Frank Burroughs, president of the Abigail Alliance, a Virginia-based advocacy group for cancer patients, urged the IOM panel to consider providing earlier access to investigational drugs for cancer patients who have exhausted FDA-approved therapies. "The issue of safety and risk is very different for cancer patients and others with life-threatening illnesses than for patients with less-serious ailments," Burroughs said.

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FDA encourages short drug trials

The Food and Drug Administration issued advice Jan. 12 intended to make the earliest stages of drug development more efficient. The advice was designed to encourage clinical trials of short duration that employ minimal amounts of a new compound to let researchers determine if a full-blown trial has a good chance of bringing about the desired effect.

Specifically, the agency released two guidance documents intended to help address the current shortage of innovative drugs by providing opportunities for smaller pharmaceutical firms and university researchers to try out promising discoveries without spending many millions of dollars.

"One of the biggest barriers research and academic institutions face is the ability to get discoveries made in the lab into clinical testing," said Andrew von Eschenbach, MD, acting FDA commissioner.

It is well recognized that the path for a promising compound in the lab to become a successful drug in the marketplace is fraught with peril.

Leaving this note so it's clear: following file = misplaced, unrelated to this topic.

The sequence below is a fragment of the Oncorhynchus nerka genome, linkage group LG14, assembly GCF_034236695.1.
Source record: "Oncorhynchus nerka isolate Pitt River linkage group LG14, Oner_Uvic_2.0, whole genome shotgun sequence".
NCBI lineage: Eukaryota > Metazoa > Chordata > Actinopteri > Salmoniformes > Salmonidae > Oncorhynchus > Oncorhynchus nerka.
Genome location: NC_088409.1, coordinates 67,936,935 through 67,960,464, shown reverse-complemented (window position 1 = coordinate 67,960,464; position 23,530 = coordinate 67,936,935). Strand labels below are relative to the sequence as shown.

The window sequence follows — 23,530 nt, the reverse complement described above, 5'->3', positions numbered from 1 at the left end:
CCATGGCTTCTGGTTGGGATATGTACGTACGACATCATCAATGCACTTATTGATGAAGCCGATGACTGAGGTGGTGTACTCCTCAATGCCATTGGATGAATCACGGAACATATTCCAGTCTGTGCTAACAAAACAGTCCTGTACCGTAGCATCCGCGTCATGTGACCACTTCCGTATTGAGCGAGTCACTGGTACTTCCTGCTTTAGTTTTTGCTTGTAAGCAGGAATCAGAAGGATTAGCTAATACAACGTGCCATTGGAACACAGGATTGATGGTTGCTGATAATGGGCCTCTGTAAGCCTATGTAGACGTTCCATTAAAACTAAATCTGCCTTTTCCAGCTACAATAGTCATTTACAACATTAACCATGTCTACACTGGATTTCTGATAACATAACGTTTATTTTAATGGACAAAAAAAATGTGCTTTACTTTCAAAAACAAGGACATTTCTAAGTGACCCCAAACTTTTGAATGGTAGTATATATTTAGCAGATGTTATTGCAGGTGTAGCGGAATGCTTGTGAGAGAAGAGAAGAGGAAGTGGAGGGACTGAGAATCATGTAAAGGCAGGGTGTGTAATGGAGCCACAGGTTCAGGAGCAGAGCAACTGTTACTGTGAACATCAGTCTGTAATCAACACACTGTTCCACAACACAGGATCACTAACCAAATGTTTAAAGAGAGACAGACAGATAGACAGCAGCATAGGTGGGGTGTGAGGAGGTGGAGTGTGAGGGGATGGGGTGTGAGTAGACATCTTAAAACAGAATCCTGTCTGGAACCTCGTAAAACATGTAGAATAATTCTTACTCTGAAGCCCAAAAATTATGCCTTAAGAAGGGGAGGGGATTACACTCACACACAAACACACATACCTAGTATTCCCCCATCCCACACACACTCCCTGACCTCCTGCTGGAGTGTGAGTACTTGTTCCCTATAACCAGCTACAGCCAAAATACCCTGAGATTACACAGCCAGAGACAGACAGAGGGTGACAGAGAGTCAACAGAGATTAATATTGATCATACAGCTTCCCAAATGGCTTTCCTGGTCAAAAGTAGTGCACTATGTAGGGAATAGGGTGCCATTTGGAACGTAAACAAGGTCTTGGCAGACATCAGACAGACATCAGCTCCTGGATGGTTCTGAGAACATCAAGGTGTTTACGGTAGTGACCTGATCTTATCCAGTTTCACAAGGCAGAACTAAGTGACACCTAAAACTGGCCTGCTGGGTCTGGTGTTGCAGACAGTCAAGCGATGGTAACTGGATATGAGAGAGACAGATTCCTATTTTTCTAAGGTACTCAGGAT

"Currently, nine out of 10 experimental drugs fail in clinical studies because we cannot accurately predict how they will behave in people, based on laboratory and animal studies," said Health and Human Services Secretary Mike Leavitt.

"You need to do a multimillion-dollar work-up to get these drugs into humans, and then you find out they aren't going to work," said Raymond Woosley, MD, PhD, president of the Critical Path Institute in Tucson, Ariz. The institute is a publicly funded organization designed to facilitate innovations in drug development.

The two documents released by the FDA, "Exploratory IND Studies" and "INDs -- Approaches to Complying with CGMP During Phase 1," are intended as guides for researchers. The former already is in effect. The latter, a draft that offers approaches for performing appropriate safety testing and producing small amounts of drugs safely, will go into effect June 1 unless the agency receives many critical comments and needs to do some rewriting. It was published in the Jan. 17 Federal Register.

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External links

Food and Drug Administration on prescription drug label rule (link)

Institute of Medicine's Committee on the Assessment of the U.S. Drug Safety System (link)